Australia Seeks $90 Million From Chinese Ship Owner for Great Barrier Reef Damage From Toxic Chemical Spill — Danger to seabirds and baby turtles said to be “Inestimable”


MV Shen Neng 1 aground, April 2010

The Associated Press

The Australian government told a court Tuesday that it was seeking at least 120 million Australian dollars ($90 million) from the owners of a Chinese coal ship that damaged part of the Great Barrier Reef.

Shenzhen Energy Transport was fighting the clean-up bill in the Australian Federal Court on Tuesday for Douglas Shoal, which was damaged when the Shen Neng 1 went off course and grounded in April 2010.

The Federal Court heard that the crash site was contaminated with hundreds of kilograms (pounds) of paint particles tainted with the highly-toxic, anti-fouling agent tributyltin.

Tributyltin slows the growth of aquatic organisms on ship hulls, and marine biologists say the particles need to be removed from the 40-hectare (100-acre) crash site to allow the area to recover.

The carrier’s owner says the reef is self-healing and the company should not have to pay for a clean-up that was not needed.

It also disputes the testing methods that led to the detection of tributyltin in the area.

Shenzhen Energy Transport’s maritime insurer, London P&I Club, said in a statement the Australian government’s estimated costs of fixing the reef were unrealistic.

See also:

Environmentals who spoke to Peace and Freedom about the Great Barrier Reef damage caused by MV Shen Neng 1 said the damage was “inestimable.”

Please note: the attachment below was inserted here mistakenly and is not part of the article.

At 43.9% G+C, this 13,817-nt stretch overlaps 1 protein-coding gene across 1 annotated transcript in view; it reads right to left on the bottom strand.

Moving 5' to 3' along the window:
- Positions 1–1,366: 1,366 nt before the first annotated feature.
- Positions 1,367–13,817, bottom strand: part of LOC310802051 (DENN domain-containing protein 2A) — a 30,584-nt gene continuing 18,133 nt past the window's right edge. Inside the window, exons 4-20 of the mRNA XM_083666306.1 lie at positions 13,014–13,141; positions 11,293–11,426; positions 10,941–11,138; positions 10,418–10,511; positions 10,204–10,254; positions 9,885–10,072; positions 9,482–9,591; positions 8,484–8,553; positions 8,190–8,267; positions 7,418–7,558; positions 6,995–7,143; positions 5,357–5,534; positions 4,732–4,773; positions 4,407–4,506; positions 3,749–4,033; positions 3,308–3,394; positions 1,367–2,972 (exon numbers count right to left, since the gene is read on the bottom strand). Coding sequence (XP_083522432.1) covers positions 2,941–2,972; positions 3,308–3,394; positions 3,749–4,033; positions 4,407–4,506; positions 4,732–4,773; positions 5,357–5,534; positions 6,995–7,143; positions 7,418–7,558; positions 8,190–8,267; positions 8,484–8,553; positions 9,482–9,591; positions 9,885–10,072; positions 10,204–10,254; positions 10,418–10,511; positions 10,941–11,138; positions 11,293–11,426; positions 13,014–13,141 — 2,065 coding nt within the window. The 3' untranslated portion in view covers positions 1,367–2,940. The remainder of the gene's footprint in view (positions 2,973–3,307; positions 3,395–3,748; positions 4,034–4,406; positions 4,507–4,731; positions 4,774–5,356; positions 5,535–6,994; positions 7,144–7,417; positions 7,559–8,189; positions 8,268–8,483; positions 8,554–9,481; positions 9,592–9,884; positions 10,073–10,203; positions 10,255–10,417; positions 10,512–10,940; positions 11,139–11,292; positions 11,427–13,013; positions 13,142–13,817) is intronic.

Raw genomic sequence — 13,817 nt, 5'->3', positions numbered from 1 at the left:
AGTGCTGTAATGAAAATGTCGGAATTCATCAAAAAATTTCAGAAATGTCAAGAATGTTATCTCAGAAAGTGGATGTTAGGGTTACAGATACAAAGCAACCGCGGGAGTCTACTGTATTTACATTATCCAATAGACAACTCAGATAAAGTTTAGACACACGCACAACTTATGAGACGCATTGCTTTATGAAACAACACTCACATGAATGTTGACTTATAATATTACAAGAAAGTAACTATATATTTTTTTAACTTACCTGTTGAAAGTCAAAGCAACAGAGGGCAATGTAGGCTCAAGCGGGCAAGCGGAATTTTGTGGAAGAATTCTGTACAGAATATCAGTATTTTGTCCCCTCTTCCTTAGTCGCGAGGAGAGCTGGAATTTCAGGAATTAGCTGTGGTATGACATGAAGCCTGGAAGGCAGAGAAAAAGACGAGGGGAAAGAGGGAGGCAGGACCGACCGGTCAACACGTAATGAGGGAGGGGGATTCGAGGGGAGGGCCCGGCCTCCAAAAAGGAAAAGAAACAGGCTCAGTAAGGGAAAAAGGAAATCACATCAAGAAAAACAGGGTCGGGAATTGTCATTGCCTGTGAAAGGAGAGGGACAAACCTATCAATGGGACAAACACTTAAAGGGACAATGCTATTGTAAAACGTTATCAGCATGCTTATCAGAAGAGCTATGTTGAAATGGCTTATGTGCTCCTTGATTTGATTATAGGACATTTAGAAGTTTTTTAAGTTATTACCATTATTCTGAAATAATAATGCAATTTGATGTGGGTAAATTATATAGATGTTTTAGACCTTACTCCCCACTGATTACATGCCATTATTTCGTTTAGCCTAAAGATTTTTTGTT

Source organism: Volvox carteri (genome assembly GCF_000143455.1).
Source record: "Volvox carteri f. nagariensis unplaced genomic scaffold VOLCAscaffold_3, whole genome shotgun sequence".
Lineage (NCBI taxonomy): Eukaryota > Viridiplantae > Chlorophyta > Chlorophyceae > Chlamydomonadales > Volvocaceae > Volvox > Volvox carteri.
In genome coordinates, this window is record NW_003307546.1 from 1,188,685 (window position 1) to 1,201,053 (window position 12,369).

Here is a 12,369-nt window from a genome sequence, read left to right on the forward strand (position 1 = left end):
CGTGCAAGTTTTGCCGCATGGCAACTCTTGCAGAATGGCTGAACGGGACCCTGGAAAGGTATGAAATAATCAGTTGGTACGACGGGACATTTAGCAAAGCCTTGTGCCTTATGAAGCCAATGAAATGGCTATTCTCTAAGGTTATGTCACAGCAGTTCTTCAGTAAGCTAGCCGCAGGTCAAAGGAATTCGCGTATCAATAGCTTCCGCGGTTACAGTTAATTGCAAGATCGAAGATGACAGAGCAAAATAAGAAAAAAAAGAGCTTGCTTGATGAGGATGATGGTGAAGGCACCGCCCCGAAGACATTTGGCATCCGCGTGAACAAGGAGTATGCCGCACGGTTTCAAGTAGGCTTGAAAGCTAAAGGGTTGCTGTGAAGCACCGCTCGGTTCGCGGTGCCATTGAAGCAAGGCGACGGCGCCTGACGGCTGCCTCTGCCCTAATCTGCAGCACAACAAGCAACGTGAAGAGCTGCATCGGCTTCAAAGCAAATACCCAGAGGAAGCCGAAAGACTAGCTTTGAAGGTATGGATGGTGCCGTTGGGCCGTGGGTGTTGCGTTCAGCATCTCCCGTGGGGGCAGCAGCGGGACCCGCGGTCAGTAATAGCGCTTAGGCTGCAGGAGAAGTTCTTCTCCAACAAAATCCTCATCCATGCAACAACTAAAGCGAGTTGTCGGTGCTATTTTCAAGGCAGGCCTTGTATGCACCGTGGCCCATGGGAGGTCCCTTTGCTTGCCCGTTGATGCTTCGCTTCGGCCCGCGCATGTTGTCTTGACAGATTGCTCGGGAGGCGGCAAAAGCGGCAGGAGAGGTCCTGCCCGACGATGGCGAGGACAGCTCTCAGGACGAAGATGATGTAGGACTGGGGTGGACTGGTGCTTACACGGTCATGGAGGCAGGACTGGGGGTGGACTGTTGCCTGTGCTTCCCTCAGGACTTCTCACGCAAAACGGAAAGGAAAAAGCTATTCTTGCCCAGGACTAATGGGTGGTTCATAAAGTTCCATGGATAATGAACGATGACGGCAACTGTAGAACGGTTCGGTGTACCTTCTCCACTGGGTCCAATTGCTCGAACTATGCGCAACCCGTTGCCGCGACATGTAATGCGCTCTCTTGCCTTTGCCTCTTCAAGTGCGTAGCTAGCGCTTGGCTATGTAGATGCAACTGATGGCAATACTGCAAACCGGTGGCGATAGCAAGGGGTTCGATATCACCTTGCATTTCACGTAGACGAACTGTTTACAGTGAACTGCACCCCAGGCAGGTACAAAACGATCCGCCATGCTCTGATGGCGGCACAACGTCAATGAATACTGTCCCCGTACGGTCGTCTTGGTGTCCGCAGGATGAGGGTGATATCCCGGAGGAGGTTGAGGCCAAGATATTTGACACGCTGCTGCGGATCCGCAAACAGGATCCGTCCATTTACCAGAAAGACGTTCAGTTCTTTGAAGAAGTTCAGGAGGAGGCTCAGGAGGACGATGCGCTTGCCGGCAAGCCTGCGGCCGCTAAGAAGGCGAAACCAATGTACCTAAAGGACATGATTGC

Great Barrier Reef — Douglas Shoals area of Australia’s Great Barrier Reef, damaged by the Chinese bulk coal-carrying ship Sheng Neng 1. Photo by Great Barrier Reef Marine Park Authority, HO


Oil from a huge Chinese ship which grounded in the Great Barrier Reef has hit a world-renowned nature sanctuary, officials said yesterday, raising fears for seabirds and baby turtles now hatching there.

Clean-up crews and environmental experts were helicoptered to North West Island, a breeding site for hundreds of thousands of seabirds and turtles, where clumps of oil have fouled about one kilometre of beach.

The 230-metre Shen Neng 1 leaked about two tonnes of oil after blundering into the reef on April 3, angering officials who have promised stiff punishment. The giant coal-carrier was refloated and towed away.

“It hasn’t come ashore in large globules or carpets,” Patrick Quirk, general manager of Marine Safety Queensland, told public broadcaster ABC.

“Our advice from the rangers on the island is that it’s at the top of the tide line in patches, and that gives us some comfort.

“But we need to get our specialist beach clean-up experts and they’ll report to us immediately what is there and if needed we’ll fly out more people to the island.”

Queensland’s state transport minister Rachel Nolan said initial reports described only a “very small amount” of oil. However, Environment Protection Minister Peter Garrett feared oil may also have hit other islands.

“I’m certainly very concerned that some of the neighbouring islands there, like Tryon Island, might have also been contaminated,” he told the ABC.

Conservationists describe North West Island as a globally important nesting site for seabirds and green and loggerhead turtles, which are currently hatching and travelling down the beach.

Darren Kindleysides, director of the Australian Marine Conservation Society, said even small amounts of oil can affect wildlife.